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There is a common misconception that by playing sport, particularly at a very high level, this can lead to Sudden Cardiac Arrest. It is not surprising as in the last ten years we have seen some very high profile sports people who have been affected by Sudden Cardiac Arrest. Within the GAA community, Cormac MacAnallen’s death had a profound affect on a lot of people. Cormac was only 24, in the prime of his fitness and the captain of the Tyrone team. He died suddenly in his sleep on 2nd March 2004 (thecormactrust.com). More recently the young Dublin football under 21’s player Ciaran Carr collapsed while training on the pitch on 20th January 2012 and sadly died (ciarancarrfoundation.ie). Both players would have had an underlying heart condition that they were not aware of. By playing sport, this accelerated the condition (as you are putting extra strain on the heart), however, it did not cause them to collapse.

People who have heart conditions carry a slightly higher risk of sudden death during periods of fairly intensive activity than at other times. This is why as a precaution, if someone is diagnosed with a cardiac disorder they will often be advised to avoid competitive sport or endurance training as this can bring on heart failure.

Thankfully if the right equipment is nearby you can survive a Sudden Cardiac Arrest.  The Bolton player Fabrice Muamba collapsed on the pitch while playing against Spurs in White Hart Lane on 17th March 2012. Muamba’s heart stopped for an alarming 78 minutes and thanks to a defibrillator and the medical team nearby he survived. He has now made a full recovery. However, because of his heart condition he has had to retire from the game. Just recently CRY were delighted when the Dublin minor hurler Cormac Ryan undertook a cycle around Ireland for three charities including ours. Cormac was lucky that he discovered that he had a heart condition before anything serious happened. He is an amazing young man and is a great example of how to live well with a heart condition.

The Dublin senior football player Michael Darragh Macauley was recently screened  at the CRYP Centre in Tallaght Hospital. Thankfully he received a clean bill of health and according to Dr. Ward, he has a beautiful heart – some of the ladies may agree with this! Check out the segment below from Ireland AM.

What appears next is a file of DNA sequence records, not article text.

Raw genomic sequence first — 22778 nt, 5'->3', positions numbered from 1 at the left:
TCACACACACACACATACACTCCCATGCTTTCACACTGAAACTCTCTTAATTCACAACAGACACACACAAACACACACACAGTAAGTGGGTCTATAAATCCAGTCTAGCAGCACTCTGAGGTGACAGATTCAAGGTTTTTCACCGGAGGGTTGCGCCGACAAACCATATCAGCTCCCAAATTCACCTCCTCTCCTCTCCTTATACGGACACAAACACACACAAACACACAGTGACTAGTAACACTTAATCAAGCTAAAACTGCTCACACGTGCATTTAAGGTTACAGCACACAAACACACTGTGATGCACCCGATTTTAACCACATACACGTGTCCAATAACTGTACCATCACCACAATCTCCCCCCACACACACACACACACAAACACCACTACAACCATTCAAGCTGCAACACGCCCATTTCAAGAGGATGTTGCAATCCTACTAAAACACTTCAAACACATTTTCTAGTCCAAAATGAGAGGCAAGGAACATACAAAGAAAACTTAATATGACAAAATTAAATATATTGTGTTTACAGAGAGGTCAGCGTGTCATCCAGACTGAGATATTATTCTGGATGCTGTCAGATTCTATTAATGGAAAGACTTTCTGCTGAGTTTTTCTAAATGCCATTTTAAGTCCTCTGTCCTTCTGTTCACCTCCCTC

http://www.tv3.ie/3player/show/184/0/0/Ireland-AM

Orla Durkan, CRY Ireland.

If you would like to learn about CRY, find out more about our services or participate in a fundraising activity please contact me or check our website.

Seán

sean

My son, Seán, died of SADS in the early hours of 17 October 2010, at home. He was 19 years old. His mother, Pauline, and his sister, Susanna (aged 16 at the time), were away for the weekend. It was a strange and terrible day, and it kicked off what has been the strangest few years of our lives.

We are a close family – we supported each other in a time of raw emotions and disbelief, and we had wonderful support from extended family, neighbours, friends and our local community. Sean, of all people, had seemed much too alive to die, yet we found ourselves living through his wake and funeral, and the aftermath – as well as the concurrent ‘Big Freeze’, which made everything seem even more unreal.

It was particularly difficult for Susanna, who had just entered her Leaving Cert year at the time of Sean’s death. She coped then and has coped ever since – she is now in France, in the third year of a degree course – but coping took its toll, as it did on Pauline and me. Pauline went back to work very soon after Sean died, and I continued with my freelance editorial work from home, as I still do. Just getting around was extremely difficult that winter – we live in a fairly remote rural area. The world seemed to have lost its bearings. As Bob Marley sang in a song that Sean loved, everything had changed – nothing remained the same.